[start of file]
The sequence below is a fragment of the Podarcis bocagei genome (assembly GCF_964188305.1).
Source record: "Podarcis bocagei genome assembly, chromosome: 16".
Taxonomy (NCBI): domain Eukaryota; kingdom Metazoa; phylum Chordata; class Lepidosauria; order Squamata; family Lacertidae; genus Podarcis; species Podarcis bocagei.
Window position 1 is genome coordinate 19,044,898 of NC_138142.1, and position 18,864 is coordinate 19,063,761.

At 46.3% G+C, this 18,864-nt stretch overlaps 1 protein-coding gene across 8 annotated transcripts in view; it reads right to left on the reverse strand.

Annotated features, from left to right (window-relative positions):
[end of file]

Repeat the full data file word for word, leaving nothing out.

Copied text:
The sequence below is a fragment of the Podarcis bocagei genome (assembly GCF_964188305.1).
Source record: "Podarcis bocagei genome assembly, chromosome: 16".
Taxonomy (NCBI): domain Eukaryota; kingdom Metazoa; phylum Chordata; class Lepidosauria; order Squamata; family Lacertidae; genus Podarcis; species Podarcis bocagei.
Window position 1 is genome coordinate 19,044,898 of NC_138142.1, and position 18,864 is coordinate 19,063,761.

At 46.3% G+C, this 18,864-nt stretch overlaps 1 protein-coding gene across 8 annotated transcripts in view; it reads right to left on the reverse strand.

Annotated features, from left to right (window-relative positions):